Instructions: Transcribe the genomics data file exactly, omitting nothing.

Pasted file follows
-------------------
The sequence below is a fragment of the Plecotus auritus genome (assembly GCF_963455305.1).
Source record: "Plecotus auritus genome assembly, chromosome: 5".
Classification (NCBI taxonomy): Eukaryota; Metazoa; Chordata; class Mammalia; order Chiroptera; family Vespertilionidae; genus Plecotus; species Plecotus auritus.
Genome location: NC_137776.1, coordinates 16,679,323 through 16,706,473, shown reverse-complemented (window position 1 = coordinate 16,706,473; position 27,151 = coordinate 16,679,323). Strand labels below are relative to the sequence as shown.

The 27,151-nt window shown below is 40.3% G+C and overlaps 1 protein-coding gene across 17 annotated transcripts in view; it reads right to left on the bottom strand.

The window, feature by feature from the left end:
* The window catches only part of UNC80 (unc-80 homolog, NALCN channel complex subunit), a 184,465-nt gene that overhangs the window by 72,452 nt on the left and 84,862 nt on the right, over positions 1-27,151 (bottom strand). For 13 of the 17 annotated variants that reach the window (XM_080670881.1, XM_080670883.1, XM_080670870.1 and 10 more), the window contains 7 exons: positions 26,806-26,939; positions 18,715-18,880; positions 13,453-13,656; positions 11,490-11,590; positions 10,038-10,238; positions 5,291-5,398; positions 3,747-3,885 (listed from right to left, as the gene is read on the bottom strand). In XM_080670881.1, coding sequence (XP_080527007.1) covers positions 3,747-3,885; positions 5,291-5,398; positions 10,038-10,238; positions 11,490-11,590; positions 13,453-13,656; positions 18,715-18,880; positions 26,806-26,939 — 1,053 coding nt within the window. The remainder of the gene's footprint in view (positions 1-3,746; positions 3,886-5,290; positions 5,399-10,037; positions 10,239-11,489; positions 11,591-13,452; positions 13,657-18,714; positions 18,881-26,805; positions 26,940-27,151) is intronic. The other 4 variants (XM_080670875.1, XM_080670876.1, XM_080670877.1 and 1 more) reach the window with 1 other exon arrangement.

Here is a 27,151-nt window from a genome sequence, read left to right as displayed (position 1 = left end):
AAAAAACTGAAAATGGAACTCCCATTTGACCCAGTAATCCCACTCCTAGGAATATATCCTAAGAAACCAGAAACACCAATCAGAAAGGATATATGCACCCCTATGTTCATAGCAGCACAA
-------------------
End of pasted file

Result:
The sequence below is a fragment of the Plecotus auritus genome (assembly GCF_963455305.1).
Source record: "Plecotus auritus genome assembly, chromosome: 5".
Classification (NCBI taxonomy): Eukaryota; Metazoa; Chordata; class Mammalia; order Chiroptera; family Vespertilionidae; genus Plecotus; species Plecotus auritus.
Genome location: NC_137776.1, coordinates 16,679,323 through 16,706,473, shown reverse-complemented (window position 1 = coordinate 16,706,473; position 27,151 = coordinate 16,679,323). Strand labels below are relative to the sequence as shown.

The 27,151-nt window shown below is 40.3% G+C and overlaps 1 protein-coding gene across 17 annotated transcripts in view; it reads right to left on the bottom strand.

The window, feature by feature from the left end:
* The window catches only part of UNC80 (unc-80 homolog, NALCN channel complex subunit), a 184,465-nt gene that overhangs the window by 72,452 nt on the left and 84,862 nt on the right, over positions 1-27,151 (bottom strand). For 13 of the 17 annotated variants that reach the window (XM_080670881.1, XM_080670883.1, XM_080670870.1 and 10 more), the window contains 7 exons: positions 26,806-26,939; positions 18,715-18,880; positions 13,453-13,656; positions 11,490-11,590; positions 10,038-10,238; positions 5,291-5,398; positions 3,747-3,885 (listed from right to left, as the gene is read on the bottom strand). In XM_080670881.1, coding sequence (XP_080527007.1) covers positions 3,747-3,885; positions 5,291-5,398; positions 10,038-10,238; positions 11,490-11,590; positions 13,453-13,656; positions 18,715-18,880; positions 26,806-26,939 — 1,053 coding nt within the window. The remainder of the gene's footprint in view (positions 1-3,746; positions 3,886-5,290; positions 5,399-10,037; positions 10,239-11,489; positions 11,591-13,452; positions 13,657-18,714; positions 18,881-26,805; positions 26,940-27,151) is intronic. The other 4 variants (XM_080670875.1, XM_080670876.1, XM_080670877.1 and 1 more) reach the window with 1 other exon arrangement.

Here is a 27,151-nt window from a genome sequence, read left to right as displayed (position 1 = left end):
AAAAAACTGAAAATGGAACTCCCATTTGACCCAGTAATCCCACTCCTAGGAATATATCCTAAGAAACCAGAAACACCAATCAGAAAGGATATATGCACCCCTATGTTCATAGCAGCACAA